For bigger bucks, the GOP will have to cut up to $560 billion in projected domestic discretionary spending over the next seven years. A few sacred cows might be spared the ax--including prisons, courts, and most veterans benefits--but nearly everything else would get chopped. Amtrak would be privatized, so would the air-traffic-control system--saving about $50 billion through 2002. Airport-construction grants and mass-transit operating subsidies would be dumped, picking up $16 billion. The federal power-marketing agencies, which provide low-cost electricity to the South and West, would be sold. Programs such as the Appalachian Regional Commission and Community Development Block Grants would disappear. Visitor fees at national parks might triple, raising $1 billion. And entire Cabinet departments might vanish, though the savings would still be relatively small. Shuttering the Education Dept.--including many student-loan programs--would save about $210 billion through 2002. Yet after all that, deficit-cutters would only be about 16% toward their goal.
The real money--$900 billion through 2002--would have to come from politically sensitive "entitlements," such as subsidies for farmers, health care for the aged and poor, and retirement benefits for federal employees. By protecting Social Security--22% of the budget by 2002--the GOP must target the big health programs. In a sense, the sick and infirm would pay to protect healthy pensioners. "You can't seriously tackle the deficit without making significant savings in Medicare and Medicaid," argues the Heritage Foundation's Robert E. Moffit.
DAUNTING TASK. In the past, budgeteers could squeeze payments to doctors and hospitals and tinker with patient premiums. But it will take far more than that this time. One possibility: pushing new retirees into managed-care plans, such as health-maintenance and preferred-provider organizations. That could cut Medicare spending by $250 billion over seven years. Doing the same for Medicaid, which serves many elderly in long-term care and poor women and children, could save an additional $120 billion.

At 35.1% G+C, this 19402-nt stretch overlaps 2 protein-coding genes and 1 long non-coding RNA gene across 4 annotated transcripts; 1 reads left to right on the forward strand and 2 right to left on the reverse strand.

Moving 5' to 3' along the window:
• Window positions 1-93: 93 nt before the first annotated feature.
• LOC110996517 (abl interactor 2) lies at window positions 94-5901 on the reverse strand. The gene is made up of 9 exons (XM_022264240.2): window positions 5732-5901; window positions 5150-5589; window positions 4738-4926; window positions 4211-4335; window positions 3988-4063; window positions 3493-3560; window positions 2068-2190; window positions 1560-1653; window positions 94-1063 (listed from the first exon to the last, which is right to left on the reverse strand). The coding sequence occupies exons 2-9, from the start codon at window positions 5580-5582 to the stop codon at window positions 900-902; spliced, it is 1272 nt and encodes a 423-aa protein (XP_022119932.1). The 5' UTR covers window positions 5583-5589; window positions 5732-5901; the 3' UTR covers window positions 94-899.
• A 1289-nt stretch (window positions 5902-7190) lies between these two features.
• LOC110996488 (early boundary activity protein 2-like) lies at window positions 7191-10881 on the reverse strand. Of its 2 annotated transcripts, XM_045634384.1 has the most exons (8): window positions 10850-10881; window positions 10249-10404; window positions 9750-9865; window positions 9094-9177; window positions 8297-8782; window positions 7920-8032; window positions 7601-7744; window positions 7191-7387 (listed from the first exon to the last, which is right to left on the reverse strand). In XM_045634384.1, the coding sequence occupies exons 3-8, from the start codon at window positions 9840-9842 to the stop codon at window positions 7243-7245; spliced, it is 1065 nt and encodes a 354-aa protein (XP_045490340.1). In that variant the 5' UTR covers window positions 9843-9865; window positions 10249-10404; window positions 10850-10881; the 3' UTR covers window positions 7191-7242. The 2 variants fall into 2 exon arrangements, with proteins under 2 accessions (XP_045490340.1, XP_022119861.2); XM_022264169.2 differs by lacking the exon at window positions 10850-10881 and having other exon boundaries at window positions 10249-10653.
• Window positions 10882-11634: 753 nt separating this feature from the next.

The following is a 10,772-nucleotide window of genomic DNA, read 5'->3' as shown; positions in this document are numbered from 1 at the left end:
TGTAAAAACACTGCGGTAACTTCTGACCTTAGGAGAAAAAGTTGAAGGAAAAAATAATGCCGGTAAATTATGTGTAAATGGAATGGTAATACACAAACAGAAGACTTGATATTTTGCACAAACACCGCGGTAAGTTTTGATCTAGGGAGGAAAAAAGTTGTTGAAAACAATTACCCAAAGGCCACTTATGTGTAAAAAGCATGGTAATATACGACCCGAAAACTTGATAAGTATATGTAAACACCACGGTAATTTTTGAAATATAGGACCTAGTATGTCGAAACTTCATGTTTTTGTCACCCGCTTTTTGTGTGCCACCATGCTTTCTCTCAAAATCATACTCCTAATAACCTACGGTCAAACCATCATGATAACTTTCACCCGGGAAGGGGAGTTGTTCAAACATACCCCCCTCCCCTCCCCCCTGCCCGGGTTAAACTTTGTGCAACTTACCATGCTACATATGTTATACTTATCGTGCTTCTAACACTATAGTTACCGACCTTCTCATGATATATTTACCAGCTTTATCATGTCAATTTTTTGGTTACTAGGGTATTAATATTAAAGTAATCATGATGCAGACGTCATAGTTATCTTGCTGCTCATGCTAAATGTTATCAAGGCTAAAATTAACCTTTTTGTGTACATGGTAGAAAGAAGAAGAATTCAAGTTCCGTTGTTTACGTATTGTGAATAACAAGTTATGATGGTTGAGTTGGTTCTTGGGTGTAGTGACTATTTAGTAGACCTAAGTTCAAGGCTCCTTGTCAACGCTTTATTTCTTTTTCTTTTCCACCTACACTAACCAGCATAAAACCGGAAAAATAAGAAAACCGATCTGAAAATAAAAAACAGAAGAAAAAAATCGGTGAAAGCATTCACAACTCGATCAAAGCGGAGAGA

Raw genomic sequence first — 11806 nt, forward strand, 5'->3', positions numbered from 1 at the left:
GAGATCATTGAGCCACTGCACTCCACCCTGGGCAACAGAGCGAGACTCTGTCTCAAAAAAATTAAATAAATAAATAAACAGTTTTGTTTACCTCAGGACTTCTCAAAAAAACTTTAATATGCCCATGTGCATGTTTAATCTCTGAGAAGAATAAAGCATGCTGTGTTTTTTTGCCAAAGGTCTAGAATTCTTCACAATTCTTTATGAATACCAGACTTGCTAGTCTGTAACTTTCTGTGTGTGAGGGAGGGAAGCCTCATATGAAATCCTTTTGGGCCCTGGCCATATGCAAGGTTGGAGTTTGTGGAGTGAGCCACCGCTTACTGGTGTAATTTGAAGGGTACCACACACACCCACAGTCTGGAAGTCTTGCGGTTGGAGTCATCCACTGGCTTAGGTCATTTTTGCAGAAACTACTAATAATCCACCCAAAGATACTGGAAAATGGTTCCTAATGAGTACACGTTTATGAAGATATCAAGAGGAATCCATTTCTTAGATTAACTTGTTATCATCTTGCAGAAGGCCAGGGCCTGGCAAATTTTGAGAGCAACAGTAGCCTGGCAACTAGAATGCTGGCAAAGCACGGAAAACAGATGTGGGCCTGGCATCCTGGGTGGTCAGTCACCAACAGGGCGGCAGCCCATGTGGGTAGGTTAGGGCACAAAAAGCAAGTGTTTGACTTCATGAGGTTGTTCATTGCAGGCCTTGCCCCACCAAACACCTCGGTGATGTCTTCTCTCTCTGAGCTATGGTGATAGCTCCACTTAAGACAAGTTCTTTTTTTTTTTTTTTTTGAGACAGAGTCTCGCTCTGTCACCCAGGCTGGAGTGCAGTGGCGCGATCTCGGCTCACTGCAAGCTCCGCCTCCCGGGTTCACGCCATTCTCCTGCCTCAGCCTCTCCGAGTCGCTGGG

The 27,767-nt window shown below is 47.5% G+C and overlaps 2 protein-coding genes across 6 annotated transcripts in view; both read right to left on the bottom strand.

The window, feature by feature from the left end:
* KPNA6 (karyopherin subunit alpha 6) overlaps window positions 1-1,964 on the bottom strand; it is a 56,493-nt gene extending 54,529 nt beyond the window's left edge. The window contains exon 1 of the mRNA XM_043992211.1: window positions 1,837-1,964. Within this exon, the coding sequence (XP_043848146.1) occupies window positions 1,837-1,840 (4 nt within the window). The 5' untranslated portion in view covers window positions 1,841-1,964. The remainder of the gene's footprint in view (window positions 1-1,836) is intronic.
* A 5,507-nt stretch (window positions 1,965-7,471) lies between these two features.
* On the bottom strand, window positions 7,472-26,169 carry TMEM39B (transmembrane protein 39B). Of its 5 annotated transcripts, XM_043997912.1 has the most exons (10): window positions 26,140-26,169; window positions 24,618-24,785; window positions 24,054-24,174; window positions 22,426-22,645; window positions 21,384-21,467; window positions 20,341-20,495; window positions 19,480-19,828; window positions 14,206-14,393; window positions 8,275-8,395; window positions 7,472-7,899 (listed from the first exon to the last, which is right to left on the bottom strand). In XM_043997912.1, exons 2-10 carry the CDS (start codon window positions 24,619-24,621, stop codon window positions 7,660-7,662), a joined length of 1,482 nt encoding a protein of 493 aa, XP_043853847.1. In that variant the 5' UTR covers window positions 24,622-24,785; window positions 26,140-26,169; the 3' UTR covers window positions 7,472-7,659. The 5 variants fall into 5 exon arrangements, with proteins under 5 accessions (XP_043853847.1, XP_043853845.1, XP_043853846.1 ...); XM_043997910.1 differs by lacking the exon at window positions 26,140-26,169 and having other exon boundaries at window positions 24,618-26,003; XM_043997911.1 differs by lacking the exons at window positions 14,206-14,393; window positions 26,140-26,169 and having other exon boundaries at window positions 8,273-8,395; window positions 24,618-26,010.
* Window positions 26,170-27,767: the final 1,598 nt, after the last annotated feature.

The task is so daunting that for the GOP to keep its promise--balancing the budget while cutting taxes, boosting military spending, and leaving Social Security untouched--it could freeze all other spending at 1995 levels for seven years yet still might not meet its goal. And, assuming 3% inflation, such a freeze would slash federal purchasing power by 23%.
That leaves the GOP with few choices. It can freeze defense spending or drop some of its tax-cut ideas. Republicans also want government inflation measures recalculated, which could save $200 billion over seven years. But that means lower cost-of-living hikes for Social Security recipients and reduced inflation adjustments for taxpayers' standard deductions and personal exemptions. And that sounds a lot like a backhanded Social Security cut and a tax hike--both Contract no-no's.
There is, of course, another alternative--passing a Constitutional amendment but not actually balancing the budget. And as the choices get tougher, the GOP may try to find a way to do just that. One House Republican has just the solution: "I'm going to vote for the amendment. And then I'm going to pray to God that the states don't ratify it."By Howard Gleckman, with Mike McNamee, in Washington